When asked if the United States was already en­gaged in an eco­nom­ic war, with in­tel­lec­tu­al prop­erty as the prize, Mey­er­riecks re­spon­ded that “Ab­so­lutely, this the case.” That’s evid­ent in the fact that the U.S. is now su­ing five mem­bers of the Chinese mil­it­ary for what amounts to in­dus­tri­al es­pi­on­age, steal­ing trade secrets for per­son­al profit. It’s a law­suit against in­di­vidu­als, but the Chinese gov­ern­ment, as a whole, took it per­son­ally and sus­pen­ded par­ti­cip­a­tion in a joint China-U.S.cy­ber-se­cur­ity work­ing group.

Quantum Com­put­ing Won’t Save You

“On our best day we’re 20 years away,” Mey­er­riecks said of true quantum com­put­ing (defined roughly as com­put­ing that every­one in com­put­ing sci­ence can agree is ac­tu­ally quantum in nature, achiev­ing en­tan­gle­ment.) “When it hap­pens, we have a huge chal­lenge. We are mak­ing sig­ni­fic­ant in­vest­ments and pay­ing a lot of at­ten­tion,”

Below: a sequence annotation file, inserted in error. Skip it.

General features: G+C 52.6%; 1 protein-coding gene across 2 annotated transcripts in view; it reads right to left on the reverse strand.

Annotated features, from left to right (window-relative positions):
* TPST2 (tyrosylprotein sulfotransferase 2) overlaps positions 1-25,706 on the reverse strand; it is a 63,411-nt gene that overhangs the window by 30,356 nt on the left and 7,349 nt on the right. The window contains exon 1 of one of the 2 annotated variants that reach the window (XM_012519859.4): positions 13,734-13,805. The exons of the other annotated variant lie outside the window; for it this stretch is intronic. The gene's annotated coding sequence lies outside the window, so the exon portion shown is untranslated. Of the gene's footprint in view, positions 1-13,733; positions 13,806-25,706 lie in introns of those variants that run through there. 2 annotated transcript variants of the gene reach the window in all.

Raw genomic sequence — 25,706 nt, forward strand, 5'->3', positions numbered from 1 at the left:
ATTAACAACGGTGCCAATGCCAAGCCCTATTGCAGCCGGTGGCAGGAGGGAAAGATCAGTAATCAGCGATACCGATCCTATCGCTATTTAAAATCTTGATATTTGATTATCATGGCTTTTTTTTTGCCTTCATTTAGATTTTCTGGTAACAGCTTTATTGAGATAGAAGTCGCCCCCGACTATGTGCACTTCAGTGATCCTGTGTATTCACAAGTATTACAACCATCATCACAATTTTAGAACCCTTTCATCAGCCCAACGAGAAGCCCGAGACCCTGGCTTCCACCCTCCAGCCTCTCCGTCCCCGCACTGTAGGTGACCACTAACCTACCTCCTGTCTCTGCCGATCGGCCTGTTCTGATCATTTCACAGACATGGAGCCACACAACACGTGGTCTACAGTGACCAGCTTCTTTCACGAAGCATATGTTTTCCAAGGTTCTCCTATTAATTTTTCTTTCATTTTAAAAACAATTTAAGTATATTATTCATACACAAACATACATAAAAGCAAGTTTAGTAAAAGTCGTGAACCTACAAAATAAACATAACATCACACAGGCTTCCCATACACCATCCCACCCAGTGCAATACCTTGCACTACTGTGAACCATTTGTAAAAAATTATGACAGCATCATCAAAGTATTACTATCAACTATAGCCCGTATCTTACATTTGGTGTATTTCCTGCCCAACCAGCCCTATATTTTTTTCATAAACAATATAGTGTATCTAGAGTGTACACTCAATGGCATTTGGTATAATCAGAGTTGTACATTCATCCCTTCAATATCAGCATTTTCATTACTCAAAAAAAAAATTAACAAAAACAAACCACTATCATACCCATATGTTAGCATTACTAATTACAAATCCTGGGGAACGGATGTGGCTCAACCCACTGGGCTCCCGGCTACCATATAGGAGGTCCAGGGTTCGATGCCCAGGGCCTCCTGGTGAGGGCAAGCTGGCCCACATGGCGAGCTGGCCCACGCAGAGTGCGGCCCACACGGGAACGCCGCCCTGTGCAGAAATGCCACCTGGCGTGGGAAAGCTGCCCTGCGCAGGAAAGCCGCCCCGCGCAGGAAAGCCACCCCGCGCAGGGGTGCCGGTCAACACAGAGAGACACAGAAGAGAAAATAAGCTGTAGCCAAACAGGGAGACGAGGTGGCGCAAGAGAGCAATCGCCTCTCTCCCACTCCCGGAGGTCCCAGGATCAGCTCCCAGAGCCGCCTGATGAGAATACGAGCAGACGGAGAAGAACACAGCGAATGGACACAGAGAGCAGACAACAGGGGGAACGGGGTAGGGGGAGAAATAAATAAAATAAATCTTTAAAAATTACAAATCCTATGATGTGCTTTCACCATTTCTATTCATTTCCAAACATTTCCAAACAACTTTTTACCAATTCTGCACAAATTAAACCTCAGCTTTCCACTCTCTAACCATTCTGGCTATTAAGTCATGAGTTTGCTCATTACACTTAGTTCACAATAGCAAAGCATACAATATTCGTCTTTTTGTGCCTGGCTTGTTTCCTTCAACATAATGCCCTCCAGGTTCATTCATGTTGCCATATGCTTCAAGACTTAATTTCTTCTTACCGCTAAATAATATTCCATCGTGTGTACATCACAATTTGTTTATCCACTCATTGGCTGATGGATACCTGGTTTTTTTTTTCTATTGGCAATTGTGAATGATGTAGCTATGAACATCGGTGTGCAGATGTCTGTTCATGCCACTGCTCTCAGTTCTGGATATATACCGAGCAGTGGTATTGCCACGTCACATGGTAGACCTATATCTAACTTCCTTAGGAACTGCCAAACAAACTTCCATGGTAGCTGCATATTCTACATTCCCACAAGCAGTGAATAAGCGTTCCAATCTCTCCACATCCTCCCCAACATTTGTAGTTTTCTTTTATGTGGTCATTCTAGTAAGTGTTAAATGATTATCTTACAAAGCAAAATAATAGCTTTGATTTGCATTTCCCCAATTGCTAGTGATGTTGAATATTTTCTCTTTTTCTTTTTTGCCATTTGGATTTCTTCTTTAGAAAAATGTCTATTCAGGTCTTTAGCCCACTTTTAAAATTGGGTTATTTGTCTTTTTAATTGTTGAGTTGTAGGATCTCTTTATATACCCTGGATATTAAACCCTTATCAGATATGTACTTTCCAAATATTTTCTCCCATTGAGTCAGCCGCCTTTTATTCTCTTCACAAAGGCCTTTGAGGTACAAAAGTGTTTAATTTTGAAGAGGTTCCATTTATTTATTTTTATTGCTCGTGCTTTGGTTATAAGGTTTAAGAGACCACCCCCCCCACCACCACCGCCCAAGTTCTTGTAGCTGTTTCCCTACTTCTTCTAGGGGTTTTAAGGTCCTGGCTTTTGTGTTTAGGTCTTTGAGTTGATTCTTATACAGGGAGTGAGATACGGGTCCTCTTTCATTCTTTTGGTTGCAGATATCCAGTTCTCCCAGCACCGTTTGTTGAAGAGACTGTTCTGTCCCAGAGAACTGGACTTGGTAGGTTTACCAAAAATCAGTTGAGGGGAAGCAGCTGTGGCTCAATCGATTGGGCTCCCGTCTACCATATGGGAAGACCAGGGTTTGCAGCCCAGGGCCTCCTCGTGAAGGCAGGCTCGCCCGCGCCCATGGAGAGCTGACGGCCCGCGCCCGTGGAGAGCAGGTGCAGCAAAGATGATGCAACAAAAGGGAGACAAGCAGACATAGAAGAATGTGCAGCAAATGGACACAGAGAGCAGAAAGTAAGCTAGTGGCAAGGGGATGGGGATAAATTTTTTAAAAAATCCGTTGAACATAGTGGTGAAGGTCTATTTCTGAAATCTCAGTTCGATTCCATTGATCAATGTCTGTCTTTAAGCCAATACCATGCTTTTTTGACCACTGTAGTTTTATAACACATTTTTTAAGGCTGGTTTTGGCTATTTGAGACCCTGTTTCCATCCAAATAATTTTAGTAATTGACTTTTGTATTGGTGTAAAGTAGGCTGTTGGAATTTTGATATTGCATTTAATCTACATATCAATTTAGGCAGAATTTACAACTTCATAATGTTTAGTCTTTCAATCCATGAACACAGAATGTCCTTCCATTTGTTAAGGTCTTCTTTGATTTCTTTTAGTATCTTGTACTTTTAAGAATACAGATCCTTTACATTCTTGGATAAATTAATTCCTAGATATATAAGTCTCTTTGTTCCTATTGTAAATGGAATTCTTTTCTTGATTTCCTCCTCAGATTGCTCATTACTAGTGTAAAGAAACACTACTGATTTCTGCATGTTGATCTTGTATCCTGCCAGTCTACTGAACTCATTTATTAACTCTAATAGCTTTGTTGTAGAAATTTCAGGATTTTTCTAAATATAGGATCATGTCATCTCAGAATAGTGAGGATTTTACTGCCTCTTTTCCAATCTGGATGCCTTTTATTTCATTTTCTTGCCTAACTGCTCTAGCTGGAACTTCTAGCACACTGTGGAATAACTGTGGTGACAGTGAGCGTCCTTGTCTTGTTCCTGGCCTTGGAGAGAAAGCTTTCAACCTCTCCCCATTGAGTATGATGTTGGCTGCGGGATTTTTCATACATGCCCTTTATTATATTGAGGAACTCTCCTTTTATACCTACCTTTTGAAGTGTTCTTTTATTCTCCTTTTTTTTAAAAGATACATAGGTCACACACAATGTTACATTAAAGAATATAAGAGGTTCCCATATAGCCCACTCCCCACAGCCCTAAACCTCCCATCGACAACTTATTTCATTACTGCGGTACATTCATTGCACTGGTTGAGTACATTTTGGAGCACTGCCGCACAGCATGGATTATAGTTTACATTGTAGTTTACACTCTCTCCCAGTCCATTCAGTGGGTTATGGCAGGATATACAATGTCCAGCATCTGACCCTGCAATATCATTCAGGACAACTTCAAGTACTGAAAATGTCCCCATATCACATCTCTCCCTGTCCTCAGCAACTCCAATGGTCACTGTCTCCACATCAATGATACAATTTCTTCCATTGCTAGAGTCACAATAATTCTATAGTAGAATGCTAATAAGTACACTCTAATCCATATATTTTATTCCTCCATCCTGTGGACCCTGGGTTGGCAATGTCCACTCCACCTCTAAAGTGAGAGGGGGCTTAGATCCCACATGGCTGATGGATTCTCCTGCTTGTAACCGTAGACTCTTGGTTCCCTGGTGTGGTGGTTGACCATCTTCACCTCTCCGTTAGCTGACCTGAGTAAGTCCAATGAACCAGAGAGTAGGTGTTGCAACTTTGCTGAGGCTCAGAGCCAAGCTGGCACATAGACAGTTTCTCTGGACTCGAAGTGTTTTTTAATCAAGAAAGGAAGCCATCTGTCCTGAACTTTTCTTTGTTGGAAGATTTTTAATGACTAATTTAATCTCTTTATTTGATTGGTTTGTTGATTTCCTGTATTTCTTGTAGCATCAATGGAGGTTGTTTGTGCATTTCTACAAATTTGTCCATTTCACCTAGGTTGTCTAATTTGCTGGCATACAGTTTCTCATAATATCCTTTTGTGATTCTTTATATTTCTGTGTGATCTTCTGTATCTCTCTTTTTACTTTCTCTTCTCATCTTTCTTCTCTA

Steve Chan, the dir­ect­or of the Net­work Sci­ence Re­search Cen­ter at IBM who joined Mey­er­riecks on stage in As­pen, said that the search for the quantum Holy Grail was not only con­fused but largely un­ne­ces­sary. Quantum is gen­er­ally re­ferred to as com­pu­ta­tion that takes ad­vant­age of the unique be­ha­vi­ors of quantum bits, or qubits, to rep­res­ent in­form­a­tion in mul­tiple ways, as op­posed to ones and zer­os. “Nowadays,” he said “we can do cus­tom chip design so we can use bin­ary rules but three di­git rep­res­ent­a­tions that get ba­sic­ally the same value, with few­er di­gits, which saves com­pu­ta­tion­al cycles.”

Put Your Faith in Big Data